I made that appointment for Thursday. It was going to be fantastic. I could feel it. I’m not exactly sure what chemicals are used to lighten hair, but I’m pretty sure it’s a combination of hydrochloric acid and sulfur acid. Maybe a touch of gasoline. My scalp was on fire. But as my daughter used to say when she was in high school, “Beauty for pain.” I guess she was right.

After two rounds of the acid-like treatment, we learned the hard way that my hair is stubborn, and doesn’t like to lighten. So instead of the platinum white picture of perfection, I now had Ronald McDonald yellow hair with some white highlights.

I needed another plan.

I acquired something called a purple mask, which is a thick, purple cream you put into shampooed hair. You let it sit on your hair for five to ten minutes and then rinse it out. It’s supposed to tame the brassy/yellow color and restore it to platinum white. I packed it with the things I was taking to the boat this weekend, and headed to Door County. This morning, after my shower, I used the purple people eater cream, as directed, and busied myself for approximately seven and a half minutes. During which time, one of the marina dockhands stopped by with a question.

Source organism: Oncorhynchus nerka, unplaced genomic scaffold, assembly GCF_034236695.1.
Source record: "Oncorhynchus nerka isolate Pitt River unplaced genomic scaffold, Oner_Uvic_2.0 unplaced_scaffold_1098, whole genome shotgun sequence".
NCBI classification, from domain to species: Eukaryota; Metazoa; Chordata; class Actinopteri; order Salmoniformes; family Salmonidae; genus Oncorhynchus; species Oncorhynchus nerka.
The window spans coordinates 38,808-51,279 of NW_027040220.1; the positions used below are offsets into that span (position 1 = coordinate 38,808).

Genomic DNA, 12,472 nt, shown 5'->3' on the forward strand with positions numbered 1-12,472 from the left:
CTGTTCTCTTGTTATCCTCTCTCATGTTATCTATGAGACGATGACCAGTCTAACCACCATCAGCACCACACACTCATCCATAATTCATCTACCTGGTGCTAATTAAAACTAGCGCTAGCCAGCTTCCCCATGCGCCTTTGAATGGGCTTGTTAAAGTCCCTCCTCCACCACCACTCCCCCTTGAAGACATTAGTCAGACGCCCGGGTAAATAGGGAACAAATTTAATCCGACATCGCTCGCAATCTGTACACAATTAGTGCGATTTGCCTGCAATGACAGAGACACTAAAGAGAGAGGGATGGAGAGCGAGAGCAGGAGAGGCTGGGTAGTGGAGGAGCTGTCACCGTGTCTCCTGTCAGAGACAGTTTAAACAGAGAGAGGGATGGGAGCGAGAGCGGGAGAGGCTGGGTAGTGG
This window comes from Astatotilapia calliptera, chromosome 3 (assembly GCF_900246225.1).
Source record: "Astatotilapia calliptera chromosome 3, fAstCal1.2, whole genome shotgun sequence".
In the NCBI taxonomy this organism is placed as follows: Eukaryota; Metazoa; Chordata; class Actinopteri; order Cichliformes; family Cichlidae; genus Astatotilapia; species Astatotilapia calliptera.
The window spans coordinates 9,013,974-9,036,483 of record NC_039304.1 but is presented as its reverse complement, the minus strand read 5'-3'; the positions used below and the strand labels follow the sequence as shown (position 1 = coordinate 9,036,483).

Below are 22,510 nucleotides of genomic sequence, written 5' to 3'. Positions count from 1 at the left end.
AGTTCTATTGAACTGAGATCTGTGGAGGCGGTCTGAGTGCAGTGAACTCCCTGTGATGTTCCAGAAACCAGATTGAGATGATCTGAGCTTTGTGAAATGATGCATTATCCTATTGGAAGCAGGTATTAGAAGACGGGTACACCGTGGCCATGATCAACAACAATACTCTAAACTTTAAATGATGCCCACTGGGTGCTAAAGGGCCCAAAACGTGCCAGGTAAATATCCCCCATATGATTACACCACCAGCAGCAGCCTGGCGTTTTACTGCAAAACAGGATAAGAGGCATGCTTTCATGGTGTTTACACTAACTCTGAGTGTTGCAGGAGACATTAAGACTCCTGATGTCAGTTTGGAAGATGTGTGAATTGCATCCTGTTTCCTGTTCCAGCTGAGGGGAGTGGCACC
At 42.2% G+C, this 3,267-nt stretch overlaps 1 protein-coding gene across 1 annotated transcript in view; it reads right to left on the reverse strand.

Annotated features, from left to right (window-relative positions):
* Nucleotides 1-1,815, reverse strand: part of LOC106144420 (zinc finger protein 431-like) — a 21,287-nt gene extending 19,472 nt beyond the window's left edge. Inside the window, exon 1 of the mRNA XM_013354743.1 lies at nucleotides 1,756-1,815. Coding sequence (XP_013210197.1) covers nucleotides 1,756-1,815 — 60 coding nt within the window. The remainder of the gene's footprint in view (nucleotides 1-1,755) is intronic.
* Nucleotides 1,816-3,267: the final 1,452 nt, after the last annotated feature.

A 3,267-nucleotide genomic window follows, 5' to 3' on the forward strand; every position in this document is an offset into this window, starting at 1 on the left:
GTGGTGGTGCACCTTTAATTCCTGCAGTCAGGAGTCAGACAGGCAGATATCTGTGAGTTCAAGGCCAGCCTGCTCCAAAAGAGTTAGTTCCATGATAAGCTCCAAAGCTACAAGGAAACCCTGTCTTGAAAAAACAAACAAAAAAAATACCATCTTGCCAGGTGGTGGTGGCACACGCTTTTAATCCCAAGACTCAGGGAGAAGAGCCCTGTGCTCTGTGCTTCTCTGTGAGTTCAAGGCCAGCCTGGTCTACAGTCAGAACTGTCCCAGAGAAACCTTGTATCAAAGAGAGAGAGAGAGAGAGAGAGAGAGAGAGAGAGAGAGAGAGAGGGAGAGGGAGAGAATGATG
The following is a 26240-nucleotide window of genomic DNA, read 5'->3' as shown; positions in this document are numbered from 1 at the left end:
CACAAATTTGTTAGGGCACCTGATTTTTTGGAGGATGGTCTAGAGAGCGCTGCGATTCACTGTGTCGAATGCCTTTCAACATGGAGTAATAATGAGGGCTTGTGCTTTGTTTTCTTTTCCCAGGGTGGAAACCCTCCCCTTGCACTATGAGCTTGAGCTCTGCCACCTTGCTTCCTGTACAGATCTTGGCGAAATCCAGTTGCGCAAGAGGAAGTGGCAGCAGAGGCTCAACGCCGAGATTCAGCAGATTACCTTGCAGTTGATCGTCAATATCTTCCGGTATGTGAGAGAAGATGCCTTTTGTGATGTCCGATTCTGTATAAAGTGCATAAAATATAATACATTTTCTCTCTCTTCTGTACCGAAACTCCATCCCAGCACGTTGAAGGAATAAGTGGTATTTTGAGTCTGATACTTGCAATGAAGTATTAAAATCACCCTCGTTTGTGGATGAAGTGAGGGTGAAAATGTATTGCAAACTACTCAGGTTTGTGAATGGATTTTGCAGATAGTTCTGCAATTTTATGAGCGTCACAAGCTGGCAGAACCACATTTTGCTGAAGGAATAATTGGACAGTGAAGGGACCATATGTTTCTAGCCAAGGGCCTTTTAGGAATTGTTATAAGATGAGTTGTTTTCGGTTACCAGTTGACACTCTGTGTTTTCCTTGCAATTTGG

[look askance]

A few minutes after that embarrassing moment, Siri kindly told me it was time to rinse it out. I did so with optimism, and then ran to the mirror. I wanted to say abracadabra, presto change-o, but there were other words that made it out first. Now, instead of yellow hair with white highlights, I had yellow hair with purple highlights. No pictures this weekend, please.

One of the things I appreciate about God, besides His sense of humor, is His ability to show Himself in all the things around us. Hair is no exception. Here’s the moral of this story.

Sometimes, you just need to let your hair grow. Things happen in life that aren’t always pleasant, and we can’t fast forward our way through them. Sometimes, we just need to be patient within our present circumstances, while God is growing the things we are praying for. Trying to interfere and speed up the natural process can make the situation worse than before. And using purple people eater cream may only make you want to hide more. I should know.